Scientists solve an 80-year-old physics mystery
Contact electrification (CE) was the earliest and only source of electricity for mankind until about the 18th century, but its true nature remains a mystery. Today, it is considered an essential part of technologies such as laser printers, LCD manufacturing processes, electrostatic painting, plastic separation for recycling and more, as well as a major industrial hazard (damage to electronic systems, explosions in coal mines, fires in chemical plants) due to its electrostatic discharges. (ESD) associated with CE. A 2008 study published in Nature found that ESDs from a simple adhesive tape in a vacuum are so powerful that they generate enough X-rays to make an X-ray of a finger.
It has long been believed that two contacting/sliding materials charge in opposite and uniform directions. However, after CE it was discovered that each of the separated surfaces carries both (+) and (-) charges. The formation of so-called charge mosaics has been attributed to experimentability, inherent inhomogeneities of contact materials or the general “stochastic nature” of CE.
A research team, led by Professor Bartosz A. Grzybowski (Department of Chemistry) of the Center for Soft and Living Matter, within the Institute for Basic Science (IBS) of Ulsan National Institute of Science and Technology (UNIST) has been investigating the possible sources of charge mosaics for more than a decade. The study is expected to help control potentially harmful electrostatic discharges and was recently published in the journal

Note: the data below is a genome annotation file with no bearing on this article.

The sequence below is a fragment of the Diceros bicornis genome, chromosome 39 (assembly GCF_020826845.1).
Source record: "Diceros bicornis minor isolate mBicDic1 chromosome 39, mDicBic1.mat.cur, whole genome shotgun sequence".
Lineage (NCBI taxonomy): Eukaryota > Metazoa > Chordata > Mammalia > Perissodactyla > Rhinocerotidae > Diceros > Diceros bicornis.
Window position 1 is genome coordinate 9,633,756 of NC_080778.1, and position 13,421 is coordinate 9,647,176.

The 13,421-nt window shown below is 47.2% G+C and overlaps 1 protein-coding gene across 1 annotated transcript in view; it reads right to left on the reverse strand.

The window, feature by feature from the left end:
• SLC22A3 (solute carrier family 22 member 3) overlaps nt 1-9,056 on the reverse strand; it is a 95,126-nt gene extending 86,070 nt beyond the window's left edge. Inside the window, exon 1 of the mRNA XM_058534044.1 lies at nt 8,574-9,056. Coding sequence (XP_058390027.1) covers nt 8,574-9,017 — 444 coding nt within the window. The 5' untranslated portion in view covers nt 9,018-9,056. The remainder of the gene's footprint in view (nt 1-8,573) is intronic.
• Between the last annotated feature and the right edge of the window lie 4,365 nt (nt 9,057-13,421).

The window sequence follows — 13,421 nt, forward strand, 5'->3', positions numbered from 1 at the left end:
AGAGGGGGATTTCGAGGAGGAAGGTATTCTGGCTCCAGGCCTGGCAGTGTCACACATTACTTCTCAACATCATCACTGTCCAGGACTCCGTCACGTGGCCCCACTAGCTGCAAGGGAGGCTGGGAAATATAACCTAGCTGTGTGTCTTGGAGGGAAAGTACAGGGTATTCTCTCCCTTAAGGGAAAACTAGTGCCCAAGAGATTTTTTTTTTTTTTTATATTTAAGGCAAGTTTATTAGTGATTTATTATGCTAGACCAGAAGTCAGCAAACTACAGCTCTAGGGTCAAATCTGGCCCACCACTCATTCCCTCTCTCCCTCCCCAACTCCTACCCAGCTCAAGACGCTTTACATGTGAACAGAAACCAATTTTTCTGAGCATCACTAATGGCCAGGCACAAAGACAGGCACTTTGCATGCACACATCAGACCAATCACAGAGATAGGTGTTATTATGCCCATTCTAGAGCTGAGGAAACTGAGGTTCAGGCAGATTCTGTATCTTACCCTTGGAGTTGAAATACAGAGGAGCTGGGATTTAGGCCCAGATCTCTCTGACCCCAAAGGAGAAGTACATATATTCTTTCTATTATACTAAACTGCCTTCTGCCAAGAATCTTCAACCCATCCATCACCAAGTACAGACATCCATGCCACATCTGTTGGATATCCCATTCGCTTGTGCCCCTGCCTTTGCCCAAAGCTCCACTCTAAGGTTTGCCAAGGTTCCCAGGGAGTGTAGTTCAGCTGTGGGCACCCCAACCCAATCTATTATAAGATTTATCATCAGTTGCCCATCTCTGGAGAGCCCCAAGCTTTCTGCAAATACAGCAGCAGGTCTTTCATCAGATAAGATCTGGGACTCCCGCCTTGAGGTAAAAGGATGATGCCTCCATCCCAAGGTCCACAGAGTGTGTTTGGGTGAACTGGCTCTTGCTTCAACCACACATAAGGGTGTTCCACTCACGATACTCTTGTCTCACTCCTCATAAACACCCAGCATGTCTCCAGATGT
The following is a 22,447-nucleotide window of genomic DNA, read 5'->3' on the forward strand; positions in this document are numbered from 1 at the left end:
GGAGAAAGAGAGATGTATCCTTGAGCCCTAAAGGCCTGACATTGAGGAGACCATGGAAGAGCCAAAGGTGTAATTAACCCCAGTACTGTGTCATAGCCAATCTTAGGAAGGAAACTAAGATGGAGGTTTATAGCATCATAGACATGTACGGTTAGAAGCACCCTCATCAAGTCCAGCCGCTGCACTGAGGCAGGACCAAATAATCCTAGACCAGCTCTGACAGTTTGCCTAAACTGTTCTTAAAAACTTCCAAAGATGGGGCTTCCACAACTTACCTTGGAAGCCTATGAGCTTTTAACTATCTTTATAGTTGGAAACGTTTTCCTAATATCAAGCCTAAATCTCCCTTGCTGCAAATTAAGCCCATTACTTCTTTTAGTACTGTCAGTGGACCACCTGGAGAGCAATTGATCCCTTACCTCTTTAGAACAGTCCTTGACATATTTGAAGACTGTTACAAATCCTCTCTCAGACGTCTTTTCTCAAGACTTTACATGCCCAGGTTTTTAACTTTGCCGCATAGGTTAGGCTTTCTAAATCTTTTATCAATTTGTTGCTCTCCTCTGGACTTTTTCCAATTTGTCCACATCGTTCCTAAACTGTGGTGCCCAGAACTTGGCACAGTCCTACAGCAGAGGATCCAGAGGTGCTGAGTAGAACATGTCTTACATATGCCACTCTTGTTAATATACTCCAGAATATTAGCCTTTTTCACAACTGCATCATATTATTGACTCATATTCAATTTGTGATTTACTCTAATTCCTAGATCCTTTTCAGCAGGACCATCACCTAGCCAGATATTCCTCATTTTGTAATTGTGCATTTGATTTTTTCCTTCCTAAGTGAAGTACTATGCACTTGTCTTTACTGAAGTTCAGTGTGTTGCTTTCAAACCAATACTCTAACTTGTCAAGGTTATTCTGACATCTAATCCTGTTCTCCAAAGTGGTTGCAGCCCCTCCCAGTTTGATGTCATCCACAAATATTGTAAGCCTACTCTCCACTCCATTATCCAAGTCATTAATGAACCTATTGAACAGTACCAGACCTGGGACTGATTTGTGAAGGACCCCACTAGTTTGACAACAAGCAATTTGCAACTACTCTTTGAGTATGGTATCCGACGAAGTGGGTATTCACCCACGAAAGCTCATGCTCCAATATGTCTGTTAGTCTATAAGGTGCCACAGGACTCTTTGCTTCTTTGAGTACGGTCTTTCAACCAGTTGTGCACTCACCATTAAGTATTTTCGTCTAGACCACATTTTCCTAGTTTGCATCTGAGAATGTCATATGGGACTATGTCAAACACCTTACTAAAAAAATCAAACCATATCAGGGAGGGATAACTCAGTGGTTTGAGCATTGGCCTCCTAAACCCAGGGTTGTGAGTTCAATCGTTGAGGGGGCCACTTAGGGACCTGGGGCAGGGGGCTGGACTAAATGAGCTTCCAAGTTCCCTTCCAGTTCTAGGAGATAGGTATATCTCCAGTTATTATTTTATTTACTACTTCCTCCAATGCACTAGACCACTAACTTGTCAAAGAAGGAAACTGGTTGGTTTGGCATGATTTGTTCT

In the paper published recently in Nature Physics, the group of Professor Grzybowski shows that charge mosaics are a direct consequence of ESD. The experiments demonstrate that between delaminating materials the sequences of “sparks” are created and they are responsible for forming the (+/-) charge distributions that are symmetrical on both materials.
“You might think that a discharge can only bring charges to zero, but it actually can locally invert them. It is connected with the fact that it is much easier to ignite the ‘spark’ than to extinguish it,” says Dr. Yaroslav Sobolev, the lead author of the paper. “Even when the charges are reduced to zero, the spark keeps going powered by the field of adjacent regions untouched by this spark.”
The proposed theory explains why charge mosaics were seen on many different materials, including sheets of paper, rubbing balloons, steel balls rolling on Teflon surfaces, or polymers detached from the same or other polymers. It also hints at the origin of the crackling noise when you peel off a sticky tape – it might be a manifestation of the plasma discharges plucking the tape like a guitar string. Presented research should help control the potentially harmful electrostatic discharges and bring us closer to a true understanding of the nature of contact electrification, noted the research team.
References: “Charge mosaics on contact-electrified dielectrics result from polarity-inverting discharges” by Yaroslav I. Sobolev, Witold Adamkiewicz, Marta Siek and Bartosz A. Grzybowski, 8 September 2022, Nature Physics.
“Correlation between nanosecond X-ray flashes and stick-slip friction in peeling tape” by Carlos G. Camara, Juan V. Escobar, Jonathan R. Hird and Seth J. Putterman, 23 October 2008, Nature.
“The mosaic of surface charge in contact electrification” by H. T. Baytekin, A. Z. Patashinski, M. Branicki, B. Baytekin, S. Soh and B. A. Grzybowski, 23 June 2011, Science.
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